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Sat 4 Jun 2011 10:01 AM

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Human rights groups slam Bahrain F1 decision

New York based Human Rights Watch says decision to reschedule race is 'highly questionable'

Human rights groups slam Bahrain F1 decision
Action from the Bahrain F1 circuit during the 2010 race. (Getty Images)

Formula One’s ruling body was criticised by human rights groups after rescheduling a race in Bahrain amid anti-government protests.

The Paris-based International Automobile Federation, known as FIA, agreed to stage the race following a fact-finding mission, spokesman Norman Howell said in an e-mail.

The race will be staged on Oct. 30, replacing a scheduled stop in India, FIA said in a statement. The Indian race will be delayed until an as-yet unspecified date and be the final round of this year’s championship.

“This decision reflects the spirit of reconciliation in Bahrain, which is evident from the strong support the race receives from the government and all major parties in Bahrain, including the largest opposition group,” the racing body said.

It said the move was a “means of helping to unite people.”

The race had been slated to open the season on March 13. Bahraini Crown Prince Salman bin Hamad Al Khalifa suspended it on Feb. 21, three days after five people were killed as police broke up demonstrations by activists seeking democratic changes.

“It seems like a highly questionable decision by Formula One,” Joe Stork, the deputy director of the region for New York-based Human Rights Watch, said in a telephone interview.

Teams and drivers now have to make a decision “influenced by financial reasons and personal feelings,” Stork said.

Cancelling the event would have cost Formula One, owned by London-based buyout firm CVC Capital Partners, the $40 million fee it charges Bahraini authorities, the UK’s Daily Telegraph reported March 15, citing series Chief Executive Officer Bernie Ecclestone.

Human-rights activists in Bahrain said they would use the publicity of the most-watched motor sport to show their discontent with the government.

“On the one hand, Formula One isn’t respecting human rights, but on the other, it’s a good chance for the people to express how they feel on television worldwide,” Mohamed Al- Maskati, head of the Bahrain Youth Society for Human Rights, said from Manama, the capital.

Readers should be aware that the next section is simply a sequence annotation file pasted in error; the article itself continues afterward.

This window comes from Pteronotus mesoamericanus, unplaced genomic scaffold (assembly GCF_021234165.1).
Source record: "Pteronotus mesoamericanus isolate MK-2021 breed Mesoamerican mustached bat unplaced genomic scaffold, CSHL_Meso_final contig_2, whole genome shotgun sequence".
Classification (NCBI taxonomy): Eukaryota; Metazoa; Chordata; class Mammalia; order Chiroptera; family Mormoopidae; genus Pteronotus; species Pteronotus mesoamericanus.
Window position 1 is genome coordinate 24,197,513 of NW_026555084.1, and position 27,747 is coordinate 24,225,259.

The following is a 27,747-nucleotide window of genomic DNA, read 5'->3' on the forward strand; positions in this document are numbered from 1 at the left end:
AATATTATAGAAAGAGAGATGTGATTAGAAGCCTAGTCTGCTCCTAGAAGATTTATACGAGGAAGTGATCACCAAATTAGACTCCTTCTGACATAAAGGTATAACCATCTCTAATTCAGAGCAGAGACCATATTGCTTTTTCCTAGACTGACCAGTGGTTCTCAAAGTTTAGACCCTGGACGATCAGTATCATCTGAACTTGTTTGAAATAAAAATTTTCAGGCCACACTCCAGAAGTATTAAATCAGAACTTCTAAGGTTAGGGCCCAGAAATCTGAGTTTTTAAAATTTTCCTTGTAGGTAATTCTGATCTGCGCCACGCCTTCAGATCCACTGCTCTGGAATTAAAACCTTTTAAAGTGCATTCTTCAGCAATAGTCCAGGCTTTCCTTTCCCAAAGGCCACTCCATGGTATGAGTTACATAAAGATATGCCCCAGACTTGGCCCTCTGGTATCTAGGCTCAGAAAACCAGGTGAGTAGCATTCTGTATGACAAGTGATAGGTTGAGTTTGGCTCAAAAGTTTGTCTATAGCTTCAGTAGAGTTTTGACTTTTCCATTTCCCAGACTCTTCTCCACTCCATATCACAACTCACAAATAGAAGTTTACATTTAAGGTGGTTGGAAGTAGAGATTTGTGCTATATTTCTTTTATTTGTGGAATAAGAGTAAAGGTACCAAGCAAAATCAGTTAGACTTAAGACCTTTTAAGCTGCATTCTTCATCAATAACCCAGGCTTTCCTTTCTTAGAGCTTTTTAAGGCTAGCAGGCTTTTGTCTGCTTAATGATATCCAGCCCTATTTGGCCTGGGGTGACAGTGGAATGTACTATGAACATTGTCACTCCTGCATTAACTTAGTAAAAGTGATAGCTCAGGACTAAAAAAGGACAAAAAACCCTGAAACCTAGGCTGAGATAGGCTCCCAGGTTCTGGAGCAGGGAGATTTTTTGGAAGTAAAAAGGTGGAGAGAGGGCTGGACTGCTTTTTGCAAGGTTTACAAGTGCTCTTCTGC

On June 1, Bahrain lifted a state of emergency, warning in a statement carried by the official Bahrain News Agency against activities that could “affect security or harm the national peace and safety.”

Police fired tear gas and rubber bullets as hundreds of protesters marched towards Pearl Square in Manama today following the funeral of an elderly woman who died yesterday from the effects of tear gas, Al-Maskati said.

Bahrain has hosted Formula One since 2004 at a $150 million racetrack in the desert south of Manama.

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Jassim 8 years ago

what maskati is saying is full of lies. you have to report credible information, not just listen to anyone. the old man died from natural causes. check with all relevant sources if you wish. Returning F1 is a victory for Bahraini people and we are proud of it. small group of people have their Iranian agenda and wish to damage Bahrain in whichever way. please don't support them by conveying their lies.

John David 8 years ago

F1 is not the jurisdiction of human rights groups. Trying to hijack an event for its own agenda is shameful tactic of HRW.

F1 is a popular high-velocity sport and helps create a vibrant sports culture, industry, ecosystem and environment in Bahrain. Trying to mix and confuse sports with politics is wrong. I condemn the HRW.